Stress is a word that has become more common in the last decade, but especially prevalent after the pandemic years we have had. It is a word commonly thrown around on social media, by health care providers, and news articles; it may even have come up in conversations with friends and family. Despite this word being used in menial and seemingly random settings, long term stress can have a detrimental effect on your body, both physically and mentally.
Stress can have multiple meanings, both positive and negative. Working out is a type of physical stress to the body that is considered positive. Mental or emotional stress is a state of mental strain or tension, usually occurring after the brain perceives a threat of some sort. The stress response is the physiological reaction that occurs after the threat has been perceived.
The stress response consists of multiple stages yet occurs faster than the conscious brain can register. Once a threat has been discovered, usually via ears or eyes, the amygdala (a part of your brain that is important in the emotional processing) sends a distress signal to a part of your brain called the hypothalamus. The hypothalamus is like a command center and makes sure the rest of the body has the capacity for fight or flight. Through a cascade of events, your body gets primed to just that: fight or flight. Some of the physiological reactions that occurs include increased heart rate and respiratory rate, increased blood pressure, gastrointestinal slow down, decreased resilience, increased alertness, decreased activation of small stabilizing muscles and increased activation of bigger muscles. If you are interested in read a more in-depth article of what those neuro-hormonal event are, check out this link from Harvard.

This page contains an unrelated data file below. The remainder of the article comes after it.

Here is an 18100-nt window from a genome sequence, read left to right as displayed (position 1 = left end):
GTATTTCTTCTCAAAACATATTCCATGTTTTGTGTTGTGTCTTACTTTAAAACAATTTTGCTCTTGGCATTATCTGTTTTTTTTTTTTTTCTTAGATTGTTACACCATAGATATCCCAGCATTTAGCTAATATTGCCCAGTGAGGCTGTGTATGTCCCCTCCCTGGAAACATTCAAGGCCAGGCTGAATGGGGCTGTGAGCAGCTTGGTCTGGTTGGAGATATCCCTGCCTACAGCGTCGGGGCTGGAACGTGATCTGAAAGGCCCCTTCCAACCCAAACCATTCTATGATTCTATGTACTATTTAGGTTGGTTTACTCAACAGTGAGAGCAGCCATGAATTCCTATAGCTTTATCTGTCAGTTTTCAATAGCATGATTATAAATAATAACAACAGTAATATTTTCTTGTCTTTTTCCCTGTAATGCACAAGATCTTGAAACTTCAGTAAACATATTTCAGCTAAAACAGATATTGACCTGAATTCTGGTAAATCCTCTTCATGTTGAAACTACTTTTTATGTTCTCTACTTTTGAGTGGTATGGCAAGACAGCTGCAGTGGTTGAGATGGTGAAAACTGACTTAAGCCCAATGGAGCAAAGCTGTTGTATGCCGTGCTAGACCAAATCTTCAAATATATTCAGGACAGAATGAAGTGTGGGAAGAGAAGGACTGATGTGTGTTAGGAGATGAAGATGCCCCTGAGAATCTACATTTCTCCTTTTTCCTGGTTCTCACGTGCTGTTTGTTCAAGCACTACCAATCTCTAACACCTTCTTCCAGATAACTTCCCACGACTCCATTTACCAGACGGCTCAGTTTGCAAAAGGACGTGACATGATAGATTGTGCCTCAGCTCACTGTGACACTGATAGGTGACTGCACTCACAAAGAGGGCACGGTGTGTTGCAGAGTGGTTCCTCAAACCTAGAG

These responses are appropriate and should happen. They keep us alive when there are serious threats around, such as being chased by bears or burglars. The issues arise when the stress becomes long term and chronic. Long term stress has been associated with increased prevalence of addiction, anxiety, depression and irritability, memory and attention problems, tight and sore big muscles, increased pain, and increased inflammation. After a stressful event, your brain wiring changes and it creates a cascade effect. Sometimes all you need is a potential stressor; your brain will perceive this as an actual threat and the whole cascade of neurohormonal changes is set off. Stress is cumulative, and it builds up over time.
There are multiple ways to counter the stress response and calm your nervous system down. These include:
- Relaxation techniques: yoga, prayer, meditation, tai chi, abdominal breathing
- Physical activity: exercise, yoga, tai chi, running, walking
- Social: someone to talk to, to confide in, counsellor, physical touch
The pain aspect is a fascinating one. Stress can literally cause pain. Stay tuned for next month’s newsletter for an in-depth article on how pain and stress affect one another.
How to apply the brain model of chiropractic in practice. Webinar hosted by Haavik and Buerger.